The lithographic apparatus may also be of a type wherein at least a portion of the substrate may be covered by a liquid having a relatively high refractive index, e.g. water, so as to fill a space between the projection system and the substrate. An immersion liquid may also be applied to other spaces in the lithographic apparatus, for example, between the mask and the projection system. Immersion techniques are well known in the art for increasing the numerical aperture of projection systems. The term “immersion” as used herein does not mean that a structure, such as a substrate, must be submerged in liquid, but rather only means that liquid is located between the projection system and the substrate during exposure.

Referring to FIG. 1, the illuminator IL receives a radiation beam from a radiation source SO. The source and the lithographic apparatus may be separate entities, for example when the source is an excimer laser. In such cases, the source is not considered to form part of the lithographic apparatus and the radiation beam is passed from the source SO to the illuminator IL with the aid of a beam delivery system BD comprising, for example, suitable directing mirrors and/or a beam expander. In other cases the source may be an integral part of the lithographic apparatus, for example when the source is a mercury lamp. The source SO and the illuminator IL, together with the beam delivery system BD if required, may be referred to as a radiation system.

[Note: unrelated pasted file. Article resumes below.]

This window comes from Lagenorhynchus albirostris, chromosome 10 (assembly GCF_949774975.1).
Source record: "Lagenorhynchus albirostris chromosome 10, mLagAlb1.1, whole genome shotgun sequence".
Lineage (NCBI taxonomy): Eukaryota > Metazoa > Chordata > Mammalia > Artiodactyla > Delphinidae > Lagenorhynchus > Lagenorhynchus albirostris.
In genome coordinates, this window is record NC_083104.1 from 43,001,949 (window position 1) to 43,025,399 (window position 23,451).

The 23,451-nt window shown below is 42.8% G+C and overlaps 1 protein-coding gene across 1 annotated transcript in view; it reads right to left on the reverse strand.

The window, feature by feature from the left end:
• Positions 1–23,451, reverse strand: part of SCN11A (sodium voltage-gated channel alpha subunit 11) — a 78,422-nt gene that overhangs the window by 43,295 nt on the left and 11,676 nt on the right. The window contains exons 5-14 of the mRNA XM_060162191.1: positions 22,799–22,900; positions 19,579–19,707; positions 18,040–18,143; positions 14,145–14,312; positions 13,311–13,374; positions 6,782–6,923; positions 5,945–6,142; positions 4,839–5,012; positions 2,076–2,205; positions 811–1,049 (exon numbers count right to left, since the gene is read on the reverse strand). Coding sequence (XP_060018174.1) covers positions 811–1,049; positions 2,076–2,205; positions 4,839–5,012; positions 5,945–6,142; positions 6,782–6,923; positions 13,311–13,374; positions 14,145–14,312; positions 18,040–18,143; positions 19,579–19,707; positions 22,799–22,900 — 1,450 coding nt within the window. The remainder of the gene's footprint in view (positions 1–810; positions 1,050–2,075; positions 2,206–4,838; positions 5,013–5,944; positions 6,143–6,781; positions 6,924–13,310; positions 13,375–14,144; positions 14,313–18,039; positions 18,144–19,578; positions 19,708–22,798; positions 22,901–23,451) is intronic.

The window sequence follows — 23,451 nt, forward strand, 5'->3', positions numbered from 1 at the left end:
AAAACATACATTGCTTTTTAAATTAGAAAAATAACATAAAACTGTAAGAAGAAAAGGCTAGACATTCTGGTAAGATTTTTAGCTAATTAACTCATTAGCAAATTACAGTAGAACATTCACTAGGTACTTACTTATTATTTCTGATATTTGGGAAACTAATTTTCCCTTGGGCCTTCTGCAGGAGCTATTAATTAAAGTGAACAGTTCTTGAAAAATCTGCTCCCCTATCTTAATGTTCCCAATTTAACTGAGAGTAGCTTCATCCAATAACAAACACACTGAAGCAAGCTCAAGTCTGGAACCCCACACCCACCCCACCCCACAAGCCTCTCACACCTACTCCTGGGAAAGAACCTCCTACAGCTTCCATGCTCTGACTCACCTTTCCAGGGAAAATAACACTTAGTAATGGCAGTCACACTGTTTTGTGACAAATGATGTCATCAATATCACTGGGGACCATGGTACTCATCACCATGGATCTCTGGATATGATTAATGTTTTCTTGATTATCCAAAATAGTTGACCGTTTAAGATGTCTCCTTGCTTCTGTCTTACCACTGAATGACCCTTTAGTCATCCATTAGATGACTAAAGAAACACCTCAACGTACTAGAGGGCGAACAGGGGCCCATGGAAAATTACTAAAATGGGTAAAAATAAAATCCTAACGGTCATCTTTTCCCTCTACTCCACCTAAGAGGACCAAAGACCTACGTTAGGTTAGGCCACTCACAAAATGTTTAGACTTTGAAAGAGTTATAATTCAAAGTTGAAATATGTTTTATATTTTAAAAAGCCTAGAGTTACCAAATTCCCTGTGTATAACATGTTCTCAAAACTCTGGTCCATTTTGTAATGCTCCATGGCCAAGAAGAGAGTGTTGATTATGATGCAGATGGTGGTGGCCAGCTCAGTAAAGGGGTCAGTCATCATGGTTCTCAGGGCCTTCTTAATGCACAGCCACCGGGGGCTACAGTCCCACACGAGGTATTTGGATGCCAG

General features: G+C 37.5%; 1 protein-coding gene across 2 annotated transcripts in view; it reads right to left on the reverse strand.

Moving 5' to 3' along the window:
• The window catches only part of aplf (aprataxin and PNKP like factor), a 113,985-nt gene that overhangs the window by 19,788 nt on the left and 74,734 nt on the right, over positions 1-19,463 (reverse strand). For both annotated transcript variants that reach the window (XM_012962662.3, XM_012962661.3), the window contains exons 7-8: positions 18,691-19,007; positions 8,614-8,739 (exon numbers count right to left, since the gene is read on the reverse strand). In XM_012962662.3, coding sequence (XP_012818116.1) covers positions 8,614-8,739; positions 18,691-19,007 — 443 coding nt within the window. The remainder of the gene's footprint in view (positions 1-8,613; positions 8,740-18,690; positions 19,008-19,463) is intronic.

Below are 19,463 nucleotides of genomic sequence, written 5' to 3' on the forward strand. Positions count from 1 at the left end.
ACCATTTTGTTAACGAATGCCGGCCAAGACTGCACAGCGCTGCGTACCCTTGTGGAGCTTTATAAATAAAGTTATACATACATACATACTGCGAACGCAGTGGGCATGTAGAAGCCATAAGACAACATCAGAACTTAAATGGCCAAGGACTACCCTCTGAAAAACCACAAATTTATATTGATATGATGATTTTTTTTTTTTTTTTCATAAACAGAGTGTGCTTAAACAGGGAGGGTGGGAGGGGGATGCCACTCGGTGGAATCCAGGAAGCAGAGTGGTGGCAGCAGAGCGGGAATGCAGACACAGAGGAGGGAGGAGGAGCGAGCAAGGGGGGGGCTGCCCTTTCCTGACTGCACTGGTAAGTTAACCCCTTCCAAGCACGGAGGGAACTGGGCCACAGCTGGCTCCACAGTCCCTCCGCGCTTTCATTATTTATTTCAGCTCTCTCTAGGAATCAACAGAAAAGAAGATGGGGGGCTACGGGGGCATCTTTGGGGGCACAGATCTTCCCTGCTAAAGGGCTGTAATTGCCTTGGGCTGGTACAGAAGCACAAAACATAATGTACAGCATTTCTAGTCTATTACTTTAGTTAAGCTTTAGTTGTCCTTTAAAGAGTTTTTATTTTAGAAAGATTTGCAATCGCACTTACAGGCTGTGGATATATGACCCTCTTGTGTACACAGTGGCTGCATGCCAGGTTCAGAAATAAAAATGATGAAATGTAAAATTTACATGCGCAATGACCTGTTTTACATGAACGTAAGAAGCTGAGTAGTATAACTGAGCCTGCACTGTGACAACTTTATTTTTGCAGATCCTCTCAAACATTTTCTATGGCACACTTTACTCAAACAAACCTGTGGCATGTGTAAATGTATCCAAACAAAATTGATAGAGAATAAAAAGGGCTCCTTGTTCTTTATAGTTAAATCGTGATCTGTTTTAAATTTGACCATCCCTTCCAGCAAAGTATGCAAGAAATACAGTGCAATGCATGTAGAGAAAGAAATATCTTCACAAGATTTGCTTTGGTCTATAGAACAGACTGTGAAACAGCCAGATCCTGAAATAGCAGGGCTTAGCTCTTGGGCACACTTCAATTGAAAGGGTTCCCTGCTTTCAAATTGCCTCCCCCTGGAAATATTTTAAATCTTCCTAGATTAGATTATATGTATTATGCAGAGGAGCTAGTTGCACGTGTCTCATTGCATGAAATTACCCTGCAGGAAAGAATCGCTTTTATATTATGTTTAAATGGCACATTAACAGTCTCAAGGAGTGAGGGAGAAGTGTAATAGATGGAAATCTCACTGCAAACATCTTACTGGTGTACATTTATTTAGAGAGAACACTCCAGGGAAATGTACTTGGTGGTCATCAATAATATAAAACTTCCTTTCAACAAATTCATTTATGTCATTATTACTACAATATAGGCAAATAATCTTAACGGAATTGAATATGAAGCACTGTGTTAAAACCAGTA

The illuminator IL may comprise an adjuster AD for adjusting the angular intensity distribution of the radiation beam. Generally, at least the outer and/or inner radial extent (commonly referred to as σ-outer and σ-inner, respectively) of the intensity distribution in a pupil plane of the illuminator can be adjusted. In addition, the illuminator IL may comprise various other components, such as an integrator IN and a condenser CO. The illuminator may be used to condition the radiation beam, to have a desired uniformity and intensity distribution in its cross-section.